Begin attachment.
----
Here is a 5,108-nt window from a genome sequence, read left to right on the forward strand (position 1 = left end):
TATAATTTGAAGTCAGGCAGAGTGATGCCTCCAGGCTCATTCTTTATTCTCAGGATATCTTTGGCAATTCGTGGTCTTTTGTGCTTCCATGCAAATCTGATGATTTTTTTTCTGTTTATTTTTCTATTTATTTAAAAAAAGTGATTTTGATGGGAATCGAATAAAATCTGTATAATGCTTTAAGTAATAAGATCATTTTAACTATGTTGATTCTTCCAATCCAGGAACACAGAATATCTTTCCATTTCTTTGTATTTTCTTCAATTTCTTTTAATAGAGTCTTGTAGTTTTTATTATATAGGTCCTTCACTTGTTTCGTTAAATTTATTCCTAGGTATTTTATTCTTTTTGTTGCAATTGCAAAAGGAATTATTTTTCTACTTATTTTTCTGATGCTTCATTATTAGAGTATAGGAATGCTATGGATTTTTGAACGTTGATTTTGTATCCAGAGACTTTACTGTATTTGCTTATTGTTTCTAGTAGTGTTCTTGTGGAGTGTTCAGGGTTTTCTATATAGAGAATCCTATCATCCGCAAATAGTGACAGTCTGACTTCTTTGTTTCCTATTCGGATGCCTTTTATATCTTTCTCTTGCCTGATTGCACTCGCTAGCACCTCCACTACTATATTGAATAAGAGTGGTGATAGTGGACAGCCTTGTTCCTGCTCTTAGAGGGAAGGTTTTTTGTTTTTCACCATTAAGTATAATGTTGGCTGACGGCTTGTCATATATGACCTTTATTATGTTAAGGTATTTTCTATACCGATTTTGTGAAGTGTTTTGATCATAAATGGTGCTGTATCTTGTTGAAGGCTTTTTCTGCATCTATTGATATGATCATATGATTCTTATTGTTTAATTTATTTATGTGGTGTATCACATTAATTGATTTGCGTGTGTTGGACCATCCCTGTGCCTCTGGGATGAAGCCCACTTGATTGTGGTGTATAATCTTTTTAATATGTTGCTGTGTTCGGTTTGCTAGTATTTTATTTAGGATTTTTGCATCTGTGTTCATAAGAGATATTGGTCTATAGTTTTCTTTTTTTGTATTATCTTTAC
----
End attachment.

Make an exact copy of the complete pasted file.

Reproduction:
Here is a 5,108-nt window from a genome sequence, read left to right on the forward strand (position 1 = left end):
TATAATTTGAAGTCAGGCAGAGTGATGCCTCCAGGCTCATTCTTTATTCTCAGGATATCTTTGGCAATTCGTGGTCTTTTGTGCTTCCATGCAAATCTGATGATTTTTTTTCTGTTTATTTTTCTATTTATTTAAAAAAAGTGATTTTGATGGGAATCGAATAAAATCTGTATAATGCTTTAAGTAATAAGATCATTTTAACTATGTTGATTCTTCCAATCCAGGAACACAGAATATCTTTCCATTTCTTTGTATTTTCTTCAATTTCTTTTAATAGAGTCTTGTAGTTTTTATTATATAGGTCCTTCACTTGTTTCGTTAAATTTATTCCTAGGTATTTTATTCTTTTTGTTGCAATTGCAAAAGGAATTATTTTTCTACTTATTTTTCTGATGCTTCATTATTAGAGTATAGGAATGCTATGGATTTTTGAACGTTGATTTTGTATCCAGAGACTTTACTGTATTTGCTTATTGTTTCTAGTAGTGTTCTTGTGGAGTGTTCAGGGTTTTCTATATAGAGAATCCTATCATCCGCAAATAGTGACAGTCTGACTTCTTTGTTTCCTATTCGGATGCCTTTTATATCTTTCTCTTGCCTGATTGCACTCGCTAGCACCTCCACTACTATATTGAATAAGAGTGGTGATAGTGGACAGCCTTGTTCCTGCTCTTAGAGGGAAGGTTTTTTGTTTTTCACCATTAAGTATAATGTTGGCTGACGGCTTGTCATATATGACCTTTATTATGTTAAGGTATTTTCTATACCGATTTTGTGAAGTGTTTTGATCATAAATGGTGCTGTATCTTGTTGAAGGCTTTTTCTGCATCTATTGATATGATCATATGATTCTTATTGTTTAATTTATTTATGTGGTGTATCACATTAATTGATTTGCGTGTGTTGGACCATCCCTGTGCCTCTGGGATGAAGCCCACTTGATTGTGGTGTATAATCTTTTTAATATGTTGCTGTGTTCGGTTTGCTAGTATTTTATTTAGGATTTTTGCATCTGTGTTCATAAGAGATATTGGTCTATAGTTTTCTTTTTTTGTATTATCTTTAC